Much easier then finding and inserting electronic media every time I wish to install something.

Also you do not need to compile a new kernel every time you want to install it, or any software for that matter.
A binary kernel is installed whenever one is obtained through your distributions update software.
I have never HAD to compile a kernel from source.

And you do not have to compile any software with most major Linux distributions if you choose not too.
Binary applications and .rpm files exist for this purpose.

Please get your facts straight before posting meaningless garbage.

Retard, see I can shill insults just as fast as you. First, Unix is = Linux. Do your homework and understand that "it r frum system V". Second, you ignored my point about being compatible out of the box with the majority of software - so GFY. Bin, RPM, I am familiar - thanks! So, my facts were on the money.

(James7 said @ #9.2)

Mate, you could do with checking out a computer with Linux pre-installed. You really do not seem to know much about Linux at all. Next time you're in a shop that sells computers that have Linux on them, have a look. Everything you need is there, out of the box. And it's cheaper. And it's faster. And it's more secure. And it's easier to get more software (just tick a box in a list of the 20,000+ free programs that can be found in most repos--it's a no brainer: tick a box and click 'Apply' and your software is downloaded and installed automatically; this is as easy as it can get for any OS). If you want to go through life believing what can only be called lies, that's your business and more power to you. ;)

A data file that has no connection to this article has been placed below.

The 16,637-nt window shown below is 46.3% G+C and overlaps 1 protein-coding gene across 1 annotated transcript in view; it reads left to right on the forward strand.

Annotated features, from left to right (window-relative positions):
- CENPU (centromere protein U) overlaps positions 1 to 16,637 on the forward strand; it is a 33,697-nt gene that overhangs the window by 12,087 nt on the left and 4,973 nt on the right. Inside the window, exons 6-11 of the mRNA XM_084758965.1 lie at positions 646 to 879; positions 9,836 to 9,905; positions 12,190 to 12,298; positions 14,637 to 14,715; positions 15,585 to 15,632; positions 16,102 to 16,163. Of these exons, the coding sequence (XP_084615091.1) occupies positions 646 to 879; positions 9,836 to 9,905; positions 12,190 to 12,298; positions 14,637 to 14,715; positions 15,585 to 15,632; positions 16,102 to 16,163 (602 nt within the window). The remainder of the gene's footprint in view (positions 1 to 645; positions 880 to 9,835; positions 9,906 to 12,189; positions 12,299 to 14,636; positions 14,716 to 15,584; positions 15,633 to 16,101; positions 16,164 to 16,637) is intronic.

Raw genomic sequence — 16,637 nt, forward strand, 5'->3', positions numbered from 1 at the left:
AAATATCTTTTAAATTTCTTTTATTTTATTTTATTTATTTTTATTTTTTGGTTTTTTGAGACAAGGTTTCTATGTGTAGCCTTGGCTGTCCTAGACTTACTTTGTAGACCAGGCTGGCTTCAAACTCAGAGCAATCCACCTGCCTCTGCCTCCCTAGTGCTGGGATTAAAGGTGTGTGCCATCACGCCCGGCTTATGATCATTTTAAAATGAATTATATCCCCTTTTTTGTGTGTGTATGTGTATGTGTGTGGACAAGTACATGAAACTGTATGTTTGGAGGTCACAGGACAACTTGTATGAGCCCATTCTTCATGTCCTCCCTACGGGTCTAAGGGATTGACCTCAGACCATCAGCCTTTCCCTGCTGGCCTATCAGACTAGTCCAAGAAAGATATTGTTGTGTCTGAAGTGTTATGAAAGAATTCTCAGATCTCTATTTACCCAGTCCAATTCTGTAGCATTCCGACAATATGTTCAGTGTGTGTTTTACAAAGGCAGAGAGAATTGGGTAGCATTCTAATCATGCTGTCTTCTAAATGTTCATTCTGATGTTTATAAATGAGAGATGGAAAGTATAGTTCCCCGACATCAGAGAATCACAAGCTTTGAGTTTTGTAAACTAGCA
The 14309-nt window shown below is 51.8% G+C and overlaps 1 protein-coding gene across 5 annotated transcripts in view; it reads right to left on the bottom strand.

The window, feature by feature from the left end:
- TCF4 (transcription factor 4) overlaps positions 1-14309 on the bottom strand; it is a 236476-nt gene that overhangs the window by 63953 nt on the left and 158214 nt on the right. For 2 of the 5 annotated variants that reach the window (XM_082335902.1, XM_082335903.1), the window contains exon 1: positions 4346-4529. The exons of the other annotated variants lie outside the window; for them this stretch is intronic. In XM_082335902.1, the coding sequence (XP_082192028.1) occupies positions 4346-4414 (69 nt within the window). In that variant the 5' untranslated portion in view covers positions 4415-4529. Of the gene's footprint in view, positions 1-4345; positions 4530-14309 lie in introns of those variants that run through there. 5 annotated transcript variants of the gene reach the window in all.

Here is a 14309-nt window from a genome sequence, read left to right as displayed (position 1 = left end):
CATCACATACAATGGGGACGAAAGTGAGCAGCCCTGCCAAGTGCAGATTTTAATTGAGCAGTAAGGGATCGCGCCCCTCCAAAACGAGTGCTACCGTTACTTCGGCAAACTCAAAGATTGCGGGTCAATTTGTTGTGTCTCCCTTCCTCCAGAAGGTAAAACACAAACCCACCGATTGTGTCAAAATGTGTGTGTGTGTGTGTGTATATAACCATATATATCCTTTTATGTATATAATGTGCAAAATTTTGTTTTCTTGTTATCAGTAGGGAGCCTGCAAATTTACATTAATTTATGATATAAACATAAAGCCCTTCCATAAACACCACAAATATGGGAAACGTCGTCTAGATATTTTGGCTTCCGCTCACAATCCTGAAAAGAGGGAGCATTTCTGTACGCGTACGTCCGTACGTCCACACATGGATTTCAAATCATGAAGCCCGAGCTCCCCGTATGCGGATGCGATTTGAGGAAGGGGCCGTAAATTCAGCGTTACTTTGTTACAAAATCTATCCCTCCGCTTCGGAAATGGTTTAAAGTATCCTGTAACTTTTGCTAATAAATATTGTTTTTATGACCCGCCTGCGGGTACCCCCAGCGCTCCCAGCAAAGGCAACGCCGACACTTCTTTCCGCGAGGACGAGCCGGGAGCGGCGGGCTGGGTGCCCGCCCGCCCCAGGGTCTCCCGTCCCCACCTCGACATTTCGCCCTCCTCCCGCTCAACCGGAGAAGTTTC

I have an Asus eeePC that I take with me as it's lighter. It's got Linux on it and does everything out of the box any normal 'joe user' could want. When I'm checking my email or whatever in a cafe or library or somewhere, people always come up to ask what it is: first, they are drawn by the small size of it; second, they are curious about the software. I say: this thing cost me US$400 and yet I can do all I need while away from home. I admit I like a bigger screen for work normally, but the lightweight and fast Linux OS with tons of office, internet, media, etc. software pre-installed on the Asus eeePC makes it so easy anyone can pick it up, turn it on, and get using it productively straight away.